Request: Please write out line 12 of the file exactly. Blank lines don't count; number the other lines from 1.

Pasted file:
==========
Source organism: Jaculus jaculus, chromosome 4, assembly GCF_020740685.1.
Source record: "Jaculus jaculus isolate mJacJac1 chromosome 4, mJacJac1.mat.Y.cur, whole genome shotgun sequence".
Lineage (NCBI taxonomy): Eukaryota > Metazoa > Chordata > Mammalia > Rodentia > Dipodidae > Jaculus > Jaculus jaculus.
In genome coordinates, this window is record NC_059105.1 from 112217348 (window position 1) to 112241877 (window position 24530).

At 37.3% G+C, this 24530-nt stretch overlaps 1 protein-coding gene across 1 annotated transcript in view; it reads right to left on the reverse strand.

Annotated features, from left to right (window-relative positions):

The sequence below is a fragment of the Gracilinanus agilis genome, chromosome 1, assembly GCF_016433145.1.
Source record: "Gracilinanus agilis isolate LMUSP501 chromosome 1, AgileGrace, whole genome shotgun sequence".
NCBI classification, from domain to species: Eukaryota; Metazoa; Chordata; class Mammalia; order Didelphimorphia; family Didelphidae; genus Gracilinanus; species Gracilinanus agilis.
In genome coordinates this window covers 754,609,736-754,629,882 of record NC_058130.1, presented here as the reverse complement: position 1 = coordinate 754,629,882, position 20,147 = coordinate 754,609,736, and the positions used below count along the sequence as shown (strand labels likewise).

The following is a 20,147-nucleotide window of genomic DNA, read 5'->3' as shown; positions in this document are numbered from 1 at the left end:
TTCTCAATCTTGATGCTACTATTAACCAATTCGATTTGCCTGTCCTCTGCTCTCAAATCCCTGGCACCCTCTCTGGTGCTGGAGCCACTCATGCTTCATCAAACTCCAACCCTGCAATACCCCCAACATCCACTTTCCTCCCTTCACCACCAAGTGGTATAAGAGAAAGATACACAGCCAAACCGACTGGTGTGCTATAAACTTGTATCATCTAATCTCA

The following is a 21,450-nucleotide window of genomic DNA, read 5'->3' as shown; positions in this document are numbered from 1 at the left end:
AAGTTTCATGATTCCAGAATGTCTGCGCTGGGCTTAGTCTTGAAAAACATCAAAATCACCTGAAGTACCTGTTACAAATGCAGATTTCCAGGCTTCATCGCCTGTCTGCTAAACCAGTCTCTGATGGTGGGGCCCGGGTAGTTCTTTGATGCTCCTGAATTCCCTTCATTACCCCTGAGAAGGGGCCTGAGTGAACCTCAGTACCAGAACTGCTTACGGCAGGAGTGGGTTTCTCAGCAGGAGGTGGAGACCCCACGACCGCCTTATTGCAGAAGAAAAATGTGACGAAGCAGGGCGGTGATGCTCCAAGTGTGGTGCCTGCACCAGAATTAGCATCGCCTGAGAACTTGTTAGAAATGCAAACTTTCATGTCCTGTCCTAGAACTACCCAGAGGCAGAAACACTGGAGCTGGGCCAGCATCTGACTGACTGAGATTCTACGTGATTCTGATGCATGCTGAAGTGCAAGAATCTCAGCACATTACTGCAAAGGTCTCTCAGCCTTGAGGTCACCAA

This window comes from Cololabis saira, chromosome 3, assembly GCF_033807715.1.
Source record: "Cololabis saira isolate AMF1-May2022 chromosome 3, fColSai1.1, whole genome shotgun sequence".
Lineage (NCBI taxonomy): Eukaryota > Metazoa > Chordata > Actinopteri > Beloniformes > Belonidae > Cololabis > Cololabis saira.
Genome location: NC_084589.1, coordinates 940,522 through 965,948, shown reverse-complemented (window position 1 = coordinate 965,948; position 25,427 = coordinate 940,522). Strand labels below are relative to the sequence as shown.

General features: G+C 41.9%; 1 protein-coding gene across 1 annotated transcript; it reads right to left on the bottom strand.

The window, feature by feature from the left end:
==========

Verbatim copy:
TTCTCAATCTTGATGCTACTATTAACCAATTCGATTTGCCTGTCCTCTGCTCTCAAATCCCTGGCACCCTCTCTGGTGCTGGAGCCACTCATGCTTCATCAAACTCCAACCCTGCAATACCCCCAACATCCACTTTCCTCCCTTCACCACCAAGTGGTATAAGAGAAAGATACACAGCCAAACCGACTGGTGTGCTATAAACTTGTATCATCTAATCTCA